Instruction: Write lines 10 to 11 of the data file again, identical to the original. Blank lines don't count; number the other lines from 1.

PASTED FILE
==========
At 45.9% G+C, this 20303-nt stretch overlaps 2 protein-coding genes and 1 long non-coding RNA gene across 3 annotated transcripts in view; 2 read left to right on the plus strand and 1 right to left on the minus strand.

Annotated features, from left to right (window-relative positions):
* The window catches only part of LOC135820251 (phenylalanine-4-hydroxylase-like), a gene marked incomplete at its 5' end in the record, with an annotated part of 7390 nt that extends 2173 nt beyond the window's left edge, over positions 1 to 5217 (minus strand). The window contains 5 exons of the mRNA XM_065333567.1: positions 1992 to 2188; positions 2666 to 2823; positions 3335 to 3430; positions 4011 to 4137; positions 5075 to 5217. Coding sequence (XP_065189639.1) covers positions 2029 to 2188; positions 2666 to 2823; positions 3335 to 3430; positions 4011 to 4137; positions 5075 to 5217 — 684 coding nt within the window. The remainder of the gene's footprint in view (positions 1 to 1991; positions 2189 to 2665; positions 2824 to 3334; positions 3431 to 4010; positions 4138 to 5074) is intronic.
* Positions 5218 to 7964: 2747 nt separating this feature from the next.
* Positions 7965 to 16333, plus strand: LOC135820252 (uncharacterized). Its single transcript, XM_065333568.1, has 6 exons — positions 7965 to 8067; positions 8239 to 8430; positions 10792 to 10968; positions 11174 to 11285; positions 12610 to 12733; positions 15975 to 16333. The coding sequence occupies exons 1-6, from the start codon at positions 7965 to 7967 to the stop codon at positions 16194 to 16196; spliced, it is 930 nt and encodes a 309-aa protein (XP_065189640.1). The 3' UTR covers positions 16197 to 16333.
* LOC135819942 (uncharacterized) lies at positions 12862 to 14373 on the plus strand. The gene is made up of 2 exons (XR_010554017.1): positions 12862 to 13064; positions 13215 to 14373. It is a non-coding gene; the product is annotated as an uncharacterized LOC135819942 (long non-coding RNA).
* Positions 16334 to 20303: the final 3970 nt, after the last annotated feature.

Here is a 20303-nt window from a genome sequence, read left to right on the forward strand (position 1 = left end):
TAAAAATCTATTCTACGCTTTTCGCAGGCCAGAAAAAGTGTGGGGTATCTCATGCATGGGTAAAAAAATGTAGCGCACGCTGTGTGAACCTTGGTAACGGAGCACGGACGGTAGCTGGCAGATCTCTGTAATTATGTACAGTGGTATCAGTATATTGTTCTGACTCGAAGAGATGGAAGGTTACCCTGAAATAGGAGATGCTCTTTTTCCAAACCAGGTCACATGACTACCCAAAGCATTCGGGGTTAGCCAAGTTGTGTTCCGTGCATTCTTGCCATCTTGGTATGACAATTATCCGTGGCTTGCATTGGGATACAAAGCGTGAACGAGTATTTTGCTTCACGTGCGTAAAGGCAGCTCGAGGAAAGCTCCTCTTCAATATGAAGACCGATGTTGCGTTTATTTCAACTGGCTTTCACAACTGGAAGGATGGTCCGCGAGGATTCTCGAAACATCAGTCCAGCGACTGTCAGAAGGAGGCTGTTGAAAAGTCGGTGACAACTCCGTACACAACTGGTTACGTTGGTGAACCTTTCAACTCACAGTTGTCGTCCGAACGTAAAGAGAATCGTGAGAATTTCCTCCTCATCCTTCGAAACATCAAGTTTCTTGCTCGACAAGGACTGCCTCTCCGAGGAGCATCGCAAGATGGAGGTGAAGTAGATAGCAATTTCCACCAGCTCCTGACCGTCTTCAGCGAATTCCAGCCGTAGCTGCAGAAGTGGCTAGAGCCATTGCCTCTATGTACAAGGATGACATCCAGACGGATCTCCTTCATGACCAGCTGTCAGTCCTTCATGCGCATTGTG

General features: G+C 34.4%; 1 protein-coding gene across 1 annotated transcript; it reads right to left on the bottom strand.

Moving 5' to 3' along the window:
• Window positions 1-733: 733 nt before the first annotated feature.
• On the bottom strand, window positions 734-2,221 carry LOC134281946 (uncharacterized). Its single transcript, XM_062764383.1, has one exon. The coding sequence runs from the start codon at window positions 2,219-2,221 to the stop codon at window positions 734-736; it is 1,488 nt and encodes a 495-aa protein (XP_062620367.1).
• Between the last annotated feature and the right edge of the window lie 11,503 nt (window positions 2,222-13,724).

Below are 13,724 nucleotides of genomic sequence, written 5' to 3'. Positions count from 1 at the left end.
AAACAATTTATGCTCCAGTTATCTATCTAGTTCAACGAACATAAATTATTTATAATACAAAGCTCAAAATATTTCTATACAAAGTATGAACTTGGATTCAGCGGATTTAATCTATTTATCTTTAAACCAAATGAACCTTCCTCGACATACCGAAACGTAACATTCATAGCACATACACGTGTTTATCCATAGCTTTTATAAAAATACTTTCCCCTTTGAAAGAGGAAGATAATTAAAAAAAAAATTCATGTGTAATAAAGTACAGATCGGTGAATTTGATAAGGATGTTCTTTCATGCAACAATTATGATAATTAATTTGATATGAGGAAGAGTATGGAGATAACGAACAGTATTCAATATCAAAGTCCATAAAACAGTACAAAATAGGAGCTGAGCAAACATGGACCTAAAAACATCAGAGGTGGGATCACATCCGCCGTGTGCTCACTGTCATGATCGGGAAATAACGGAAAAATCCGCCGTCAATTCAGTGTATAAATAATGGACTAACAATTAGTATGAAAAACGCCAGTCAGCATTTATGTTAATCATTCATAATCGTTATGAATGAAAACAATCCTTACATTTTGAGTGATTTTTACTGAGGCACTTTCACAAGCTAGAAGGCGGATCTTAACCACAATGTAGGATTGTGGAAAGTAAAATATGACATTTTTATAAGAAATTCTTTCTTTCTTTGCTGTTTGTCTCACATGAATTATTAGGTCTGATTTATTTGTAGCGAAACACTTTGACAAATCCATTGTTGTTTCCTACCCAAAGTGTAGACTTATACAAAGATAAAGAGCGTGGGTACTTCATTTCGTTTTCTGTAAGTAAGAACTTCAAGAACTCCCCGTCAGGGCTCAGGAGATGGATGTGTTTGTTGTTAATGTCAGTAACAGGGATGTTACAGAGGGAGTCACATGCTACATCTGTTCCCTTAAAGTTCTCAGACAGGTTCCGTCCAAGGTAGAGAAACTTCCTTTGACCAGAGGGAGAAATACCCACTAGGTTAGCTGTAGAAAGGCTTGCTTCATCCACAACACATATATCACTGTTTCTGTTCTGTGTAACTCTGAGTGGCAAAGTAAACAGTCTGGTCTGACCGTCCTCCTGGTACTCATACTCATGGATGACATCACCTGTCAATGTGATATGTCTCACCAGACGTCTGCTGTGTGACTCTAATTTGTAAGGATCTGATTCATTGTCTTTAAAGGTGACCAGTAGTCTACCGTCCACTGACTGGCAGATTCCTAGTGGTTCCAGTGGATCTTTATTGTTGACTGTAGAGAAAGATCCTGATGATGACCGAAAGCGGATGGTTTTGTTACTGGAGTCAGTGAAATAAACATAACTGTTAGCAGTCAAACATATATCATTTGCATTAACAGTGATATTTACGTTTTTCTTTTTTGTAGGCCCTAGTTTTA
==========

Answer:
General features: G+C 34.4%; 1 protein-coding gene across 1 annotated transcript; it reads right to left on the bottom strand.

Moving 5' to 3' along the window: